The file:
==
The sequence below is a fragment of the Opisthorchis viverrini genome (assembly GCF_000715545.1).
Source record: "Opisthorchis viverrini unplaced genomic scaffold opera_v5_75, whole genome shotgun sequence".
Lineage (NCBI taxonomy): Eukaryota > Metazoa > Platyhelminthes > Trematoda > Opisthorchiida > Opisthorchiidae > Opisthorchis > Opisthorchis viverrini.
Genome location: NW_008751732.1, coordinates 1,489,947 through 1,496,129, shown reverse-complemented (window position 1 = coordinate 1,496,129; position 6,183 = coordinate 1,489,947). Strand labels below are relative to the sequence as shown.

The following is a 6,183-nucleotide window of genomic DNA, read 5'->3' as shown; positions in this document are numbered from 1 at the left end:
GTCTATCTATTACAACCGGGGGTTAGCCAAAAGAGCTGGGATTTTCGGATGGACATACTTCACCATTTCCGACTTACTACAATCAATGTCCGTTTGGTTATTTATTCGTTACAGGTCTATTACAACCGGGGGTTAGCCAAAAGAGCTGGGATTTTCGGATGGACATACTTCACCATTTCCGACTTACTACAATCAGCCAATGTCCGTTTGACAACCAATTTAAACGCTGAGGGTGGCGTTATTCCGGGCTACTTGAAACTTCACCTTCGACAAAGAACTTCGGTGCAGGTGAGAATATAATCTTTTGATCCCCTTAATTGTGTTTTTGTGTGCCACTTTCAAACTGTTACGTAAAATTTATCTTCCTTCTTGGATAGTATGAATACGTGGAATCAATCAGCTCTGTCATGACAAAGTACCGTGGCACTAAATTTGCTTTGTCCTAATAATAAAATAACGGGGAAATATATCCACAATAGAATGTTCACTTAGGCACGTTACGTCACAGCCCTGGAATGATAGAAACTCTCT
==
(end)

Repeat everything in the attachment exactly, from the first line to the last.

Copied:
The sequence below is a fragment of the Opisthorchis viverrini genome (assembly GCF_000715545.1).
Source record: "Opisthorchis viverrini unplaced genomic scaffold opera_v5_75, whole genome shotgun sequence".
Lineage (NCBI taxonomy): Eukaryota > Metazoa > Platyhelminthes > Trematoda > Opisthorchiida > Opisthorchiidae > Opisthorchis > Opisthorchis viverrini.
Genome location: NW_008751732.1, coordinates 1,489,947 through 1,496,129, shown reverse-complemented (window position 1 = coordinate 1,496,129; position 6,183 = coordinate 1,489,947). Strand labels below are relative to the sequence as shown.

The following is a 6,183-nucleotide window of genomic DNA, read 5'->3' as shown; positions in this document are numbered from 1 at the left end:
GTCTATCTATTACAACCGGGGGTTAGCCAAAAGAGCTGGGATTTTCGGATGGACATACTTCACCATTTCCGACTTACTACAATCAATGTCCGTTTGGTTATTTATTCGTTACAGGTCTATTACAACCGGGGGTTAGCCAAAAGAGCTGGGATTTTCGGATGGACATACTTCACCATTTCCGACTTACTACAATCAGCCAATGTCCGTTTGACAACCAATTTAAACGCTGAGGGTGGCGTTATTCCGGGCTACTTGAAACTTCACCTTCGACAAAGAACTTCGGTGCAGGTGAGAATATAATCTTTTGATCCCCTTAATTGTGTTTTTGTGTGCCACTTTCAAACTGTTACGTAAAATTTATCTTCCTTCTTGGATAGTATGAATACGTGGAATCAATCAGCTCTGTCATGACAAAGTACCGTGGCACTAAATTTGCTTTGTCCTAATAATAAAATAACGGGGAAATATATCCACAATAGAATGTTCACTTAGGCACGTTACGTCACAGCCCTGGAATGATAGAAACTCTCT